You may also be able to claim the Cold Weather Payment of £25 for each seven-day period of very cold weather between 1 November and 31 March if you receive one of the following benefits:
Income-based Jobseeker’s Allowance
Income-related Employment and Support Allowance
And if you were born before 5 October 1954, you will probably be eligible for a Winter Fuel Payment of between £100 and £300.
Energy companies such as British Gas, npower, and Scottish Power also offer grants for those unable to pay their energy bills. Again, contact your supplier to find out if you can qualify for these schemes.
Is it cheaper to leave the heating on all day?
No, leaving your heating on low all day is not cheaper than simply putting it on when you need it, according to the Energy Saving Trust. Instead, it recommends using a timer on your thermostat to keep your home at the desired temperature when you’re in it.
If you’re worried about the house – or flat – being cold when you get in, you can always set the timer a bit earlier so it has time to warm up without wasting energy on staying warm while you are out. You can also save money by installing thermostats that allow you to decide how much and when you heat different areas of your home. Find out more with our guide to smart thermostats.
What temperature is too cold for a house?
According to the World Health Organisation, the optimum temperature for your home is between 18 and 21 degrees celsius. The level you prefer within that range will depend on how much you feel the cold, although it’s recommended that households including elderly people or babies aim for 21 rather than 18 degrees.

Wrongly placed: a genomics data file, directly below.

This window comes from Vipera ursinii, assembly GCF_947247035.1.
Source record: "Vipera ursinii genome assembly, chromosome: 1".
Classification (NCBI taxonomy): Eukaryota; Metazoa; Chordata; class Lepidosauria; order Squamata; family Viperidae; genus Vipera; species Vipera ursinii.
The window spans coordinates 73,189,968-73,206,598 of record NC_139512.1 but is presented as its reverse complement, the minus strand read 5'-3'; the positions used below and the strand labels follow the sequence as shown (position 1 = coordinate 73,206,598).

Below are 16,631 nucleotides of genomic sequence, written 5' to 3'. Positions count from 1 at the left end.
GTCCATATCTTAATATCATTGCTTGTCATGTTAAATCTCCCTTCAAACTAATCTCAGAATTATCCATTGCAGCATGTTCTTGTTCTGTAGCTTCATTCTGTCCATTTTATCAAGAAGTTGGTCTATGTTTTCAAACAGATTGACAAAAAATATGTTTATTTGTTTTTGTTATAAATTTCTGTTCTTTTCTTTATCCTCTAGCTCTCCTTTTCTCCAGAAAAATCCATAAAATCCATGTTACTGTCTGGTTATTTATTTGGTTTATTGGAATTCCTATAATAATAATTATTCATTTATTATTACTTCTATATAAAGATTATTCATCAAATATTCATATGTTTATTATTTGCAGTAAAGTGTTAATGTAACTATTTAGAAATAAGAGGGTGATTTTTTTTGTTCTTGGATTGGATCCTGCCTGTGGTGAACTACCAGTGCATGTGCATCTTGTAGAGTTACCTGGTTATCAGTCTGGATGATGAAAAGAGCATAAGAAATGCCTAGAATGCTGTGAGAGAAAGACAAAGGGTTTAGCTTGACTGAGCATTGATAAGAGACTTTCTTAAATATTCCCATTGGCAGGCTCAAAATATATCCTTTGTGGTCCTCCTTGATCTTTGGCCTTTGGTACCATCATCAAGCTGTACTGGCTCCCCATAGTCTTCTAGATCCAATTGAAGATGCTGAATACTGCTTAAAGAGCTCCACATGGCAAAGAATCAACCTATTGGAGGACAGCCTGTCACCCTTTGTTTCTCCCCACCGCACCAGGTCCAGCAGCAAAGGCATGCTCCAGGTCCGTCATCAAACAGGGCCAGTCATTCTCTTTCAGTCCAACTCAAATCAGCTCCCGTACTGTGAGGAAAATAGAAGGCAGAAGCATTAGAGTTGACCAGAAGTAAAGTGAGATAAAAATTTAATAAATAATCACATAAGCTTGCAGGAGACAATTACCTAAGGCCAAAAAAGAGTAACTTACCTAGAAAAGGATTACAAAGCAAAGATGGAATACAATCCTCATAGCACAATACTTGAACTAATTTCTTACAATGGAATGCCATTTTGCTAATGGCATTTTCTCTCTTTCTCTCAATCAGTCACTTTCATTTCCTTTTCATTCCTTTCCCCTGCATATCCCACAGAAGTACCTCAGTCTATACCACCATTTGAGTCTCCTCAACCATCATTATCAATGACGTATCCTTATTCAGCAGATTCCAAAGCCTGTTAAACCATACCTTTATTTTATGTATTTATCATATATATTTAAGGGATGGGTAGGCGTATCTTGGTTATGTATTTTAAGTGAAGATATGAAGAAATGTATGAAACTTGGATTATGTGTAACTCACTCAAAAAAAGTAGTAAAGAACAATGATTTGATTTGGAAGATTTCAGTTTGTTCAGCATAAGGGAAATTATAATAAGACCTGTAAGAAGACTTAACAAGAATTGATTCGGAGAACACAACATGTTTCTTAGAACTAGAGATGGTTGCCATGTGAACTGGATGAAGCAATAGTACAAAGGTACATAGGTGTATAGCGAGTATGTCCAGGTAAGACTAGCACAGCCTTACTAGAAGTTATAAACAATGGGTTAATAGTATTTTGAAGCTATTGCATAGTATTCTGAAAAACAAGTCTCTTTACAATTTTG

If there are only healthy adults in your household, you may find you can manage with an average temperature of below 18 degrees. However, if you are unable to maintain a comfortable temperature in your home due to fuel poverty, it’s worth checking whether you can benefit from one of the schemes outlined above.
What foods warm you up?
Foods – and drinks – that increase body heat include:
Bananas – the vitamin B and magnesium in bananas help your thyroid and adrenal glands, which are partly responsible for regulating your body temperature, to function properly
Root vegetables – vegetables such as sweet potatoes and Jerusalem artichokes require more energy to digest properly, which helps to increase your body temperature
Red meat – foods such as red meat that are high in iron help to send oxygen around your body, making you feel less tired and reducing the likelihood of your suffering from cold hands and feet
Water – dehydration causes your body temperature to drop, drink water – or hot drinks such as herbal tea – regularly and avoid too much alcohol
Coffee – the caffeine in coffee and tea increases your metabolism, which can raise your body temperature
Compare gas and electricity tariffs
In normal circumstances, you can cut the cost of keeping your home cosy and warm in winter by switching to a cheaper home energy deal with MoneySuperMarket. It’s easy to do, and won’t involve any break in your gas and electricity supply.
Just give us your postcode and tell us how much energy you tend to use, and we’ll show you your options. Then all you have to do is click on the deal you want and the supplier you choose will start the switching process.
However, please note that unprecedented market conditions mean that we may not be able to switch your energy right now. But if you run a comparison and leave your email, we'll let you know as soon as we can.
According to Department for Transport data
According to Go Ultra Low data